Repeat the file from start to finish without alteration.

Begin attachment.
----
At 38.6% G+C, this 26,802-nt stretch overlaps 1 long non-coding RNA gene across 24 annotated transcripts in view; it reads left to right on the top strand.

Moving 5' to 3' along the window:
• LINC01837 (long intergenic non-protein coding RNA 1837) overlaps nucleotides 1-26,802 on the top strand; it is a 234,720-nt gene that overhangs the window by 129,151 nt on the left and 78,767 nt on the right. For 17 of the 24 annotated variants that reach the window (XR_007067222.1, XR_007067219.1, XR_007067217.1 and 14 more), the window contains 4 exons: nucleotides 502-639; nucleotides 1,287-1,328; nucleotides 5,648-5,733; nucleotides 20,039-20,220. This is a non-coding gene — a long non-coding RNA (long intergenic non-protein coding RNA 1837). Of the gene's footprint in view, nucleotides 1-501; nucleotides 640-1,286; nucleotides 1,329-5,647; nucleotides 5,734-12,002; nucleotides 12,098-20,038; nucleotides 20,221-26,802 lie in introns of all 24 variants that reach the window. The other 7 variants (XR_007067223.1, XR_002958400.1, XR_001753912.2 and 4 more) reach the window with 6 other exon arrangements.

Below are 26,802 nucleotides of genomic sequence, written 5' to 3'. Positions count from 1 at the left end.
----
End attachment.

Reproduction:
At 38.6% G+C, this 26,802-nt stretch overlaps 1 long non-coding RNA gene across 24 annotated transcripts in view; it reads left to right on the top strand.

Moving 5' to 3' along the window:
• LINC01837 (long intergenic non-protein coding RNA 1837) overlaps nucleotides 1-26,802 on the top strand; it is a 234,720-nt gene that overhangs the window by 129,151 nt on the left and 78,767 nt on the right. For 17 of the 24 annotated variants that reach the window (XR_007067222.1, XR_007067219.1, XR_007067217.1 and 14 more), the window contains 4 exons: nucleotides 502-639; nucleotides 1,287-1,328; nucleotides 5,648-5,733; nucleotides 20,039-20,220. This is a non-coding gene — a long non-coding RNA (long intergenic non-protein coding RNA 1837). Of the gene's footprint in view, nucleotides 1-501; nucleotides 640-1,286; nucleotides 1,329-5,647; nucleotides 5,734-12,002; nucleotides 12,098-20,038; nucleotides 20,221-26,802 lie in introns of all 24 variants that reach the window. The other 7 variants (XR_007067223.1, XR_002958400.1, XR_001753912.2 and 4 more) reach the window with 6 other exon arrangements.

Below are 26,802 nucleotides of genomic sequence, written 5' to 3'. Positions count from 1 at the left end.